However, I do really think Mr. Martin a very amiable young man, and have a great opinion of him; and his being so much attached to me—and his writing such a letter—but as to leaving you, it is what I would not do upon any consideration."
"Thank you, thank you, my own sweet little friend. We will not be parted. A woman is not to marry a man merely because she is asked, or because he is attached to her, and can write a tolerable letter."
"Oh no;—and it is but a short letter too."
Emma felt the bad taste of her friend, but let it pass with a "very true; and it would be a small consolation to her, for the clownish manner which might be offending her every hour of the day, to know that her husband could write a good letter."
"Oh! yes, very. Nobody cares for a letter; the thing is, to be always happy with pleasant companions. I am quite determined to refuse him. But how shall I do? What shall I say?"
Emma assured her there would be no difficulty in the answer, and advised its being written directly, which was agreed to, in the hope of her assistance; and though Emma continued to protest against any assistance being wanted, it was in fact given in the formation of every sentence.
The looking over his letter again, in replying to it, had such a softening tendency, that it was particularly necessary to brace her up with a few decisive expressions; and she was so very much concerned at the idea of making him unhappy, and thought so much of what his mother and sisters would think and say, and was so anxious that they should not fancy her ungrateful, that Emma believed if the young man had come in her way at that moment, he would have been accepted after all.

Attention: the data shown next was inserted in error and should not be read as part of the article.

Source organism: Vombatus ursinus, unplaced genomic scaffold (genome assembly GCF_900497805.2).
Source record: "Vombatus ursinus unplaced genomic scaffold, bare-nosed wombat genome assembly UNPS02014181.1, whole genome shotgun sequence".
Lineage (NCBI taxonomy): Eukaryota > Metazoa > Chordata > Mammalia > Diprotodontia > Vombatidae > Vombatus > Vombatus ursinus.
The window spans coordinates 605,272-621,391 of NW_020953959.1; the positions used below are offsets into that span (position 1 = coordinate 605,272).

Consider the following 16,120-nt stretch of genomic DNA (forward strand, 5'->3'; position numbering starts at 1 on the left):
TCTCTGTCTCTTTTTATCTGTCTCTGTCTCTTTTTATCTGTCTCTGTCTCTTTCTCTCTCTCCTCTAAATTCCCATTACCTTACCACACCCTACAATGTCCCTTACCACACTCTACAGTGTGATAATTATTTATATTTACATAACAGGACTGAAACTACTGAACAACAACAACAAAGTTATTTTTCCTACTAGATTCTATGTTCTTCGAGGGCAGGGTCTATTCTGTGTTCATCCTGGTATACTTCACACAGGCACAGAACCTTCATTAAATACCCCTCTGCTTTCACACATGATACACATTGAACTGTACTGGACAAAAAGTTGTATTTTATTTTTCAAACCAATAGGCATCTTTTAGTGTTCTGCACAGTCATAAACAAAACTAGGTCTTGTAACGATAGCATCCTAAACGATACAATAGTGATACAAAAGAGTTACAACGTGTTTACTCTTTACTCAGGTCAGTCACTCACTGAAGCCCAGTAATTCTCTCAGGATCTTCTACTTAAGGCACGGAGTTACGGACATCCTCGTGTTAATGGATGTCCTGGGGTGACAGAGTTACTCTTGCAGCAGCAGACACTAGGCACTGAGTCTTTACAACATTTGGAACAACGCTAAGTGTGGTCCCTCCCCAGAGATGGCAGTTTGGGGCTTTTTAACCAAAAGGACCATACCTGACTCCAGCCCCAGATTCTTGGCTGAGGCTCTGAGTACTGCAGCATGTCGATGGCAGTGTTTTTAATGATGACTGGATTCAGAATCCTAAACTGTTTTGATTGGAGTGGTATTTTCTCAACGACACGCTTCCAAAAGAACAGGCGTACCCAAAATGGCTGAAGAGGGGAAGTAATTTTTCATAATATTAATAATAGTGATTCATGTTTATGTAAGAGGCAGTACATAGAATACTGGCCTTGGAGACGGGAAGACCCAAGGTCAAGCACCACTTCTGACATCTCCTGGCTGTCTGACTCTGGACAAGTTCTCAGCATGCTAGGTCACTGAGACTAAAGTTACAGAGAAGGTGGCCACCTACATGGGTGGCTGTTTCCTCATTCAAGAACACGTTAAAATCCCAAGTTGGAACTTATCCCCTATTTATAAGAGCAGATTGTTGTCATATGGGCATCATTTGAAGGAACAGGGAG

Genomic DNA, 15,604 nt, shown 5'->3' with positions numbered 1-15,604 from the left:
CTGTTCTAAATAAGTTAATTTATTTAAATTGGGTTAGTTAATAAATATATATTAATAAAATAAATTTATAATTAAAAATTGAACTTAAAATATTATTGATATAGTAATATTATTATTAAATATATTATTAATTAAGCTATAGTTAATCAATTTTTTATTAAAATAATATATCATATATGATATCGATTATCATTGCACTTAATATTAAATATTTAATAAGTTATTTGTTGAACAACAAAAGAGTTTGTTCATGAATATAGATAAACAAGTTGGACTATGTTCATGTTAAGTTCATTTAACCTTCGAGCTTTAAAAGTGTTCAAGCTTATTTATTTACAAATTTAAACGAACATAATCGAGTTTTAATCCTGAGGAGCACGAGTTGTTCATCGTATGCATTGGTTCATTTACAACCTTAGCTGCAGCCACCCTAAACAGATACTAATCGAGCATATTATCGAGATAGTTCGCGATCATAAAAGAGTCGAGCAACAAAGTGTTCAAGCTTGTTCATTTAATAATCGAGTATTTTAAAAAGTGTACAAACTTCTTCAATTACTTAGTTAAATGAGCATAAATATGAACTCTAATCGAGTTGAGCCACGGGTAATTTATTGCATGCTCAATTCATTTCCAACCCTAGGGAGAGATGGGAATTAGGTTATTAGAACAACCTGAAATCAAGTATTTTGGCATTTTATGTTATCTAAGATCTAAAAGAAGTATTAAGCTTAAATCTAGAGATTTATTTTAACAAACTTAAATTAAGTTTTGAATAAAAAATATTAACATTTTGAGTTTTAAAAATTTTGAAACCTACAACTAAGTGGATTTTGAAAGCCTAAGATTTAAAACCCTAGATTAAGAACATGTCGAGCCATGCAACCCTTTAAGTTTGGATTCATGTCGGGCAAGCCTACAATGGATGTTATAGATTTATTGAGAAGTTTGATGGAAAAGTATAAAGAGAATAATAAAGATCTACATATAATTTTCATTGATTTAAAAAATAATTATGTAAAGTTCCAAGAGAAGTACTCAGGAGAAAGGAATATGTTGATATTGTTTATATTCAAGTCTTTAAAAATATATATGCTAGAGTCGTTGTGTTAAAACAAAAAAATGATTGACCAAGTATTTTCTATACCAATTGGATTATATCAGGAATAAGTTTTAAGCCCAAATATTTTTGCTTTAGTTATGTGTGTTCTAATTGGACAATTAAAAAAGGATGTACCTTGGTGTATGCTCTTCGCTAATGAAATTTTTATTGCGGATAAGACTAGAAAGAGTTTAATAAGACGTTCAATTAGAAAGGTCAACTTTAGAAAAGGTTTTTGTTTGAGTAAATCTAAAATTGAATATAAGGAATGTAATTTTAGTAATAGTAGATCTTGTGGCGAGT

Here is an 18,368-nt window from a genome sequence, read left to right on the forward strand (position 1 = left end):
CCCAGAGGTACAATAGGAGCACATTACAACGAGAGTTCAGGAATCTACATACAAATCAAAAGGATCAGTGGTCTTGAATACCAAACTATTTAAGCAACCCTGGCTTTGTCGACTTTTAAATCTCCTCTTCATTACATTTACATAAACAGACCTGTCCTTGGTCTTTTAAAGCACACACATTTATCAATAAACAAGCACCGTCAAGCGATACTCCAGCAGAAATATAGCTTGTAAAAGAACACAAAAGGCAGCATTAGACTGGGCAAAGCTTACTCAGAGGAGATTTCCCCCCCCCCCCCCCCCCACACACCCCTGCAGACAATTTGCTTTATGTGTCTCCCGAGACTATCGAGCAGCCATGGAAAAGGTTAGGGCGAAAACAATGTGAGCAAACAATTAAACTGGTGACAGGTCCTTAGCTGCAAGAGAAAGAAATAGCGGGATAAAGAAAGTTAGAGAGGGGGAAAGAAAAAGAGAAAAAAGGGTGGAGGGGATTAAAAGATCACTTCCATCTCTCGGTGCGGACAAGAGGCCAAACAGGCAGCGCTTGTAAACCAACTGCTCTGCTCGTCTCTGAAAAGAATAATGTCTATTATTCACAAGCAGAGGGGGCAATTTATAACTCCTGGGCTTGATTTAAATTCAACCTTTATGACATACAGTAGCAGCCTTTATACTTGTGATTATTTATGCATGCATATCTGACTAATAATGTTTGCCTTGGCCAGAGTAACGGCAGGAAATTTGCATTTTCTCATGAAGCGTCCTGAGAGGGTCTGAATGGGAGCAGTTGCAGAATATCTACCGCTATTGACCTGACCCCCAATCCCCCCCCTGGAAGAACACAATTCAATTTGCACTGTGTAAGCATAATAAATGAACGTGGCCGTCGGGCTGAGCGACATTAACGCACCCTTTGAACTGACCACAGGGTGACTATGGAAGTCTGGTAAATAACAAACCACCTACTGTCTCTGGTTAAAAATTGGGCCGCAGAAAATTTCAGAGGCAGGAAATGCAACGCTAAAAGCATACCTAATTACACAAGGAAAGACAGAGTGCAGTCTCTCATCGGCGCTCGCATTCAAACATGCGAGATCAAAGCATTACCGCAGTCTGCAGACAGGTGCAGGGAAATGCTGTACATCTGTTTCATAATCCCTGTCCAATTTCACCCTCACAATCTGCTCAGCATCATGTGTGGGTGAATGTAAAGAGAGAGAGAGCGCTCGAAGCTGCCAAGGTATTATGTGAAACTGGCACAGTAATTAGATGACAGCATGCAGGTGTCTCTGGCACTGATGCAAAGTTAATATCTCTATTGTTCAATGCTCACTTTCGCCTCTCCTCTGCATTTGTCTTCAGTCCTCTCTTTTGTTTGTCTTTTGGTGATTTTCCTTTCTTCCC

This letter, however, was written, and sealed, and sent. The business was finished, and Harriet safe.
She was rather low all the evening, but Emma could allow for her amiable regrets, and sometimes relieved them by speaking of her own affection, sometimes by bringing forward the idea of Mr. Elton.
"I shall never be invited to Abbey-Mill again," was said in rather a sorrowful tone.
"Nor, if you were, could I ever bear to part with you, my Harriet. You are a great deal too necessary at Hartfield to be spared to Abbey-Mill."
"And I am sure I should never want to go there; for I am never happy but at Hartfield."
Some time afterwards it was, "I think Mrs. Goddard would be very much surprized if she knew what had happened. I am sure Miss Nash would—for Miss Nash thinks her own sister very well married, and it is only a linen-draper."
"One should be sorry to see greater pride or refinement in the teacher of a school, Harriet. I dare say Miss Nash would envy you such an opportunity as this of being married. Even this conquest would appear valuable in her eyes.
As to any thing superior for you, I suppose she is quite in the dark. The attentions of a certain person can hardly be among the tittle-tattle of Highbury yet. Hitherto I fancy you and I are the only people to whom his looks and manners have explained themselves."
Harriet blushed and smiled, and said something about wondering that people should like her so much. The idea of Mr. Elton was certainly cheering; but still, after a time, she was tender-hearted again towards the rejected Mr. Martin.
"Now he has got my letter," said she softly. "I wonder what they are all doing—whether his sisters know—if he is unhappy, they will be unhappy too. I hope he will not mind it so very much."
Illustration by Hugh Thomson, 1915
"Let us think of those among our absent friends who are more cheerfully employed," cried Emma. "At this moment, perhaps, Mr. Elton is shewing your picture to his mother and sisters, telling how much more beautiful is the original, and after being asked for it five or six times, allowing them to hear your name, your own dear name."
"My picture!—But he has left my picture in Bond-street."
"Has he so!—Then I know nothing of Mr. Elton. No, my dear little modest Harriet, depend upon it the picture will not be in Bond-street till just before he mounts his horse to-morrow.
It is his companion all this evening, his solace, his delight. It opens his designs to his family, it introduces you among them, it diffuses through the party those pleasantest feelings of our nature, eager curiosity and warm prepossession.
How cheerful, how animated, how suspicious, how busy their imaginations all are!"
Harriet smiled again, and her smiles grew stronger.